It seems to me that the Hindu god and the Muslim Allah suffer from similar problems.  With the Hindu god, there is no true moral difference between actions or motivations that we call ‘good’ and other actions or motivations we call ‘evil.’  This is because in Hinduism, good and evil are held to be constructs of our own limited perspective; they are simply aspects of the same ultimate reality, as Shiva the Destroyer is merely an aspect of the one god.  Similarly, as I wrote above, the Islamic concept of God also leans towards the Hindu concept of a god who is both good and evil because of God’s active causation of all things.  Furthermore, serious questions related to human dignity can be raised about how the Qur’an envisions the political and social status of non-Muslims, ex-Muslims, women, and slaves.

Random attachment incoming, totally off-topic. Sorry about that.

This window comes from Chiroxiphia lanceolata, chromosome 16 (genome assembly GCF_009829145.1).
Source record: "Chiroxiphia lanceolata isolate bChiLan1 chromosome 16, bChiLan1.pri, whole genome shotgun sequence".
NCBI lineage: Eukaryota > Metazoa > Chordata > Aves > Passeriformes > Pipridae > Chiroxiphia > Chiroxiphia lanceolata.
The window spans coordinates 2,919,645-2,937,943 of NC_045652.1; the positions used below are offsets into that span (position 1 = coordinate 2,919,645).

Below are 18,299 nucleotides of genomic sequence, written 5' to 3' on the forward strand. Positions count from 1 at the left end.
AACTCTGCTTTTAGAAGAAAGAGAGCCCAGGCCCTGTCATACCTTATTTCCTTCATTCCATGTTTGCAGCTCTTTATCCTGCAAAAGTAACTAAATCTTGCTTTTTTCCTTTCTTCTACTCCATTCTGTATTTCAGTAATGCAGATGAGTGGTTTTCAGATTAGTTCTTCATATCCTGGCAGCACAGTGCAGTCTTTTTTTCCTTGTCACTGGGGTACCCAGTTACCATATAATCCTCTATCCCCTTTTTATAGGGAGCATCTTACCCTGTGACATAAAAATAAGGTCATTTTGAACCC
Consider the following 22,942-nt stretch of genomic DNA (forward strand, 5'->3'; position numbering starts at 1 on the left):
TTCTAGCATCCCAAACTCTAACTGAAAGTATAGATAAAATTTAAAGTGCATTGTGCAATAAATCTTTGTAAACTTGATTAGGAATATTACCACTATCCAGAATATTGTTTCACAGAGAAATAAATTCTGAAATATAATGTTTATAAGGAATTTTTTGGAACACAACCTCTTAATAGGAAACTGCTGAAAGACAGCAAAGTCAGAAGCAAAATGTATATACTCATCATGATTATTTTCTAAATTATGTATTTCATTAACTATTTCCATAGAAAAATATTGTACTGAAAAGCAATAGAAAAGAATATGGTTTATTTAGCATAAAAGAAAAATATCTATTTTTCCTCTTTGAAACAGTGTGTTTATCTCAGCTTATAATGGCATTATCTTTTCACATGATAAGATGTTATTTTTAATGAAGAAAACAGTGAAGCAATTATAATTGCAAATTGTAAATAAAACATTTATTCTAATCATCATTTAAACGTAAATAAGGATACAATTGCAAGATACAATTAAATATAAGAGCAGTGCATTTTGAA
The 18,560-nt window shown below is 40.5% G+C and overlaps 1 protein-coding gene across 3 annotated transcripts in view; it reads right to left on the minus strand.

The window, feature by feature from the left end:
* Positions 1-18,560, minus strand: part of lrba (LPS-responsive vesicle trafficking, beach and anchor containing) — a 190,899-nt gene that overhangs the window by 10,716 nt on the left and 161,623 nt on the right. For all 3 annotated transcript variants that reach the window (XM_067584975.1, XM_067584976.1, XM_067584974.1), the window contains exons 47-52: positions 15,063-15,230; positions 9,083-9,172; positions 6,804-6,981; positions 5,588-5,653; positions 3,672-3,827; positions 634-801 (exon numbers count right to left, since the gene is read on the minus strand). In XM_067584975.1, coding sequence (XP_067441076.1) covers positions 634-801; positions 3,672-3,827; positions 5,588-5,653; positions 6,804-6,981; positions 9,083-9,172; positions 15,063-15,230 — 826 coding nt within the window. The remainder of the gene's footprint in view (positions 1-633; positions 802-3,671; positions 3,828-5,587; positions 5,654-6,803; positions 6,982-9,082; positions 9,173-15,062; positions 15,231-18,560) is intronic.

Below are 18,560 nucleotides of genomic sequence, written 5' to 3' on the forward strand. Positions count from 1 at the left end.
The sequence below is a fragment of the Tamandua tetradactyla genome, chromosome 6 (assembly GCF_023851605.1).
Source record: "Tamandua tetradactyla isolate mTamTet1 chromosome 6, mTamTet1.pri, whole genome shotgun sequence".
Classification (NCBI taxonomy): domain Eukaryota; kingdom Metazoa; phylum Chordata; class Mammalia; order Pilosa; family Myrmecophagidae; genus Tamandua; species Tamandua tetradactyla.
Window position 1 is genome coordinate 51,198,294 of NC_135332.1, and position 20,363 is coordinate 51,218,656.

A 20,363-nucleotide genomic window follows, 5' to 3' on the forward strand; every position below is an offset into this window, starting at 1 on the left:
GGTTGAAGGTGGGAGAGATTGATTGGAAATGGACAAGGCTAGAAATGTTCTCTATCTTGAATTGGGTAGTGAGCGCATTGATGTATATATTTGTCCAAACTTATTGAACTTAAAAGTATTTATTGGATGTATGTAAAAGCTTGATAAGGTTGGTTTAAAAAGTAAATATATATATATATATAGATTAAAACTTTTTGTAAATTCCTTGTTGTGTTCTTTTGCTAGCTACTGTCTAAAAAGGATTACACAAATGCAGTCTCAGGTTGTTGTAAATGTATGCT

The Christian Trinity, by contrast, quadruply affirms human dignity and sacredness in one continuous movement of love towards humanity.  First, he made humanity, male and female, in his own image.  He gave equal value to men and women, unlike the Greek tradition, which told the ‘Pandora’s Box’ story of Zeus creating women in order to punish men for receiving fire from Prometheus.  Not so with the biblical God.  He also made loving relationships the norm for humanity, starting with marriage (Gen.1:27).  The question of what is imaged in humanity leads to a reflection on the source of that image in the Trinity.  The Father, Son, and Holy Spirit freely choose to love one another, for that is their divine nature; they cannot choose otherwise.  Because God is not coerced from some force outside of him, it follows that people, to be like God or similar to God, must also not be coerced by some outside force; they must be free to reflect their God-given, God-inclined nature.  Jesus said, ‘Just as the Father has loved me, I have also loved you’ (Jn.15:9), and since the Father did not coerce the Son’s response, so the Son did not coerce his followers’ response.  God created human beings as beings-who-are-becoming, beings designed to grow through love, with a nature inclined towards this God.  Our free choices towards God and one another would have helped us know and participate in the Trinity himself, eventually resulting in each person’s free choice to allow our human nature to be perfected in union with this God, such that we would freely choose to always choose God eternally.  This understanding of humanity and the Trinity means that the Christian God is completely and wholly opposed to human evil, and not complicit in it at all:  He is incapable of turning us into robots precisely because of his love for us, and this explains why this God is not a passive partner-in-crime to human evil.  It is not a choice that is even available to him.  Thus, we cannot posit a definition of omnipotence whereby the Trinity can override human free choice but merely chooses to not do so for some unexplained reason.  Rather, this God’s love upholds and enables human free choice, even when that choice is abused to reject God Himself.  I understand that this raises questions for those Lutheran and Calvinist traditions rooted in Augustinian monergism, but the question must be asked.